DALLAS, TX.- The Dallas Museum of Art
will open its new Paintings Conservation Studio in November 2013, as part of the Museums initiative to establish a more comprehensive in-house conservation program. The launch of the Studio coincides with the installation of Daniel Burens Sanction of the Museum, 1973, a large-scale installation that was recently acquired and conserved by the DMA following nearly three decades in storage.
As part of its expanding conservation program, the DMA is also collaborating with the University of Texas at Dallas and the University of North Texas in Denton on three long-term research projects that focus on new analytical techniques and technologies for the study of artists materials. The conservation program at the DMA is led by Chief Conservator Mark Leonard and will be supported by the newly appointed Associate Conservator of Objects, Fran Baas.
The Paintings Conservation Studio features state-of-the-art technologyincluding a digital x-ray systemand will serve as a center for study and treatment of works of art as well as research into cutting-edge conservation methodologies. The Studio is adjoined by an exhibition gallery, which will highlight the works of art on view with a conservation perspective. Enclosed by a glass wall, the Studios design will allow visitors to the Conservation Gallery to observe daily activity beginning on November 1, 2013, providing audiences with a singular behind-the-scenes experience. An adjacent outdoor Sculpture Terrace will exhibit works from the DMAs collection, and also provide visual access to the new Studio.
The launch of these new conservation initiatives supports the DMAs commitment to responsible stewardship of our collection, and the advancement of conservation research and practices in the region and across the museum field, said Maxwell L. Anderson, the Museums Eugene McDermott Director. We look forward to strengthening the DMAs culture of conservation with the opening of this new facility and integrating conservation into the fabric of the Museum experience for the benefit and enjoyment of our community.
In conjunction with the launch of its conservation studio, the DMA has also announced the acquisition of Sanction of the Museum, 1973, a major work by the French artist Daniel Buren that is among the most significant objects to be conserved at the Museum. An environmental installation consisting of six massive canvas sheets suspended in space, Sanction of the Museum underwent a substantial conservation process upon entering the Museums collection last year, including treatments to all six panels. The newly conserved work will be installed on the Museums Concourse, above the entrance to the Sculpture Garden and the Hoffman Galleries, on August 12, prior to a formal dedication timed to the inauguration of the Paintings Conservation Studio on November 18.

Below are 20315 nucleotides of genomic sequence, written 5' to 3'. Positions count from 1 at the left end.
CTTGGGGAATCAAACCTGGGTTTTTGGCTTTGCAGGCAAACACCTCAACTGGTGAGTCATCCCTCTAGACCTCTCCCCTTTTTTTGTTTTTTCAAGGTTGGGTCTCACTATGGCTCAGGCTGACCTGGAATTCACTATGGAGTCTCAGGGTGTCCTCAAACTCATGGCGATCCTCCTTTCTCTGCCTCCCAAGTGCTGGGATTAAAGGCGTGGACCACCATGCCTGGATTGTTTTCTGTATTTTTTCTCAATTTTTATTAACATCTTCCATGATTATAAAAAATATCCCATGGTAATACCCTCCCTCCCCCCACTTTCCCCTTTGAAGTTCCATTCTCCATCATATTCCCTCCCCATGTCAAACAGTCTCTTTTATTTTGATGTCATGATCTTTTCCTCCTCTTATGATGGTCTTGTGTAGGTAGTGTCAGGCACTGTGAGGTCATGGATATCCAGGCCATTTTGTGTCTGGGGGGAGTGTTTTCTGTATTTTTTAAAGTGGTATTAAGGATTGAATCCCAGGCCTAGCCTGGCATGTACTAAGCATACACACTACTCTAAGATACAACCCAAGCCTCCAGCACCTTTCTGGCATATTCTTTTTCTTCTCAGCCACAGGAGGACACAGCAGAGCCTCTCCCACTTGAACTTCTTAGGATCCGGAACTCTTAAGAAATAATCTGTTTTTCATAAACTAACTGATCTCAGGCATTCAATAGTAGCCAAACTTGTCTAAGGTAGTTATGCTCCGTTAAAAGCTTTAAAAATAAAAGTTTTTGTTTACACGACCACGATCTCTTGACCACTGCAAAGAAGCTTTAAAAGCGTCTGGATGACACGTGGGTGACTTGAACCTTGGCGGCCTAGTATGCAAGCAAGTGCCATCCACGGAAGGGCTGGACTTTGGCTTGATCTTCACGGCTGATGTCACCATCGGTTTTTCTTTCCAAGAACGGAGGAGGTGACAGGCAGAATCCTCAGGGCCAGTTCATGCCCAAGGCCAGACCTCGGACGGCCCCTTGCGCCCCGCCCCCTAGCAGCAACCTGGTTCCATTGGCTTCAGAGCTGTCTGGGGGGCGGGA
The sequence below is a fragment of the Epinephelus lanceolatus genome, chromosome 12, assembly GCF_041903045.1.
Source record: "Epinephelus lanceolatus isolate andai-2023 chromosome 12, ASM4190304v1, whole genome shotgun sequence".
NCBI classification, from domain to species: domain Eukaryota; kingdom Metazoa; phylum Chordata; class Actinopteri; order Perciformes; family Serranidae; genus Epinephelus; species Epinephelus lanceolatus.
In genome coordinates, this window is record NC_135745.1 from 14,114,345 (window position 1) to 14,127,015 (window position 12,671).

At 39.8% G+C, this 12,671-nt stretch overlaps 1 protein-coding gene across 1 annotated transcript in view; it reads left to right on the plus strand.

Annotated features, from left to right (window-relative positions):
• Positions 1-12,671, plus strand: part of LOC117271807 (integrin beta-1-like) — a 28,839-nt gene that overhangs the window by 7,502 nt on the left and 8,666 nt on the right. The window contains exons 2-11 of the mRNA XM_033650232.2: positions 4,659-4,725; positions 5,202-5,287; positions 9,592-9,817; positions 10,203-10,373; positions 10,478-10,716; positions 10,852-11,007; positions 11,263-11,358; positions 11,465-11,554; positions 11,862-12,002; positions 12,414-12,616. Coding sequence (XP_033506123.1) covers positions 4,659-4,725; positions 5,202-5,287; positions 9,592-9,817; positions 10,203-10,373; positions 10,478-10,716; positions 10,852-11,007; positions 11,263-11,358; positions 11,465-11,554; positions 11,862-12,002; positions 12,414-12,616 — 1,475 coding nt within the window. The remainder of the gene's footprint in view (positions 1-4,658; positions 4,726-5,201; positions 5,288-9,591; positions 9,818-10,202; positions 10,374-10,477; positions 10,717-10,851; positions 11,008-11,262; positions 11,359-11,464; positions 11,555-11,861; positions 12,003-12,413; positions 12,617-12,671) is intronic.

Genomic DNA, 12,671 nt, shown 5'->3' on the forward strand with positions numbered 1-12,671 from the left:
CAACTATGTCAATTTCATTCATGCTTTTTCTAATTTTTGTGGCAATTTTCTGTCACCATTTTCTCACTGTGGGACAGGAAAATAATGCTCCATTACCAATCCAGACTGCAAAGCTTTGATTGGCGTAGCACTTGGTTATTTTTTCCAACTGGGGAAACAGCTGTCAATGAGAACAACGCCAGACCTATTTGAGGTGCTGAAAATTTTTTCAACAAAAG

Concurrent with the growth of its in-house conservation capabilities, the DMA is also establishing a network of regional conservation partnerships in conjunction with museums in North Texas that engage local universities to collaborate on conservation research and the study of individual works. The DMA and the Amon Carter Museum of American Art are currently working with the University of Texas at Dallas and the University of North Texas in Denton on conservation projects. Examples range from the study of ultramarine pigment discoloration and the pigment and medium analysis of a work by Paul Gauguin from the Museums collection with UT Dallas, to the development of atomic sampling techniques for silverplated objects with UNT. The anticipated growth of this regional network will expand the impact of the DMAs conservation activities and establish productive new relationships across the conservation field.
By building external research partnerships to complement the renewed investments in our own conservation activities, the DMA is ensuring that the positive outcomes of our conservation activity will extend well beyond our own collection, said Mark Leonard, who recently completed the first year of his tenure as the Museums inaugural chief conservator. The continuing growth of the DMAs conservation program will help to ensure that masterworks from across time periods and around the world are preserved for future generations.
To support the DMAs growing focus on conservation, the DMA has appointed Fran Baas to join the Museum as associate conservator. With her expertise in the field of objects and textile conservation, she will work closely with Leonard and the Museums senior staff to integrate the activities of the conservation program across every area of the collection.
Construction and equipping of the new Paintings Conservation Studio was catalyzed by an anonymous lead gift. Additional support was provided by the Ellsworth Kelly Foundation, the Graham Williford Foundation for American Art, a private donation from Suzanne Deal Booth and David G. Booth of Austin, Texas, and another anonymous gift.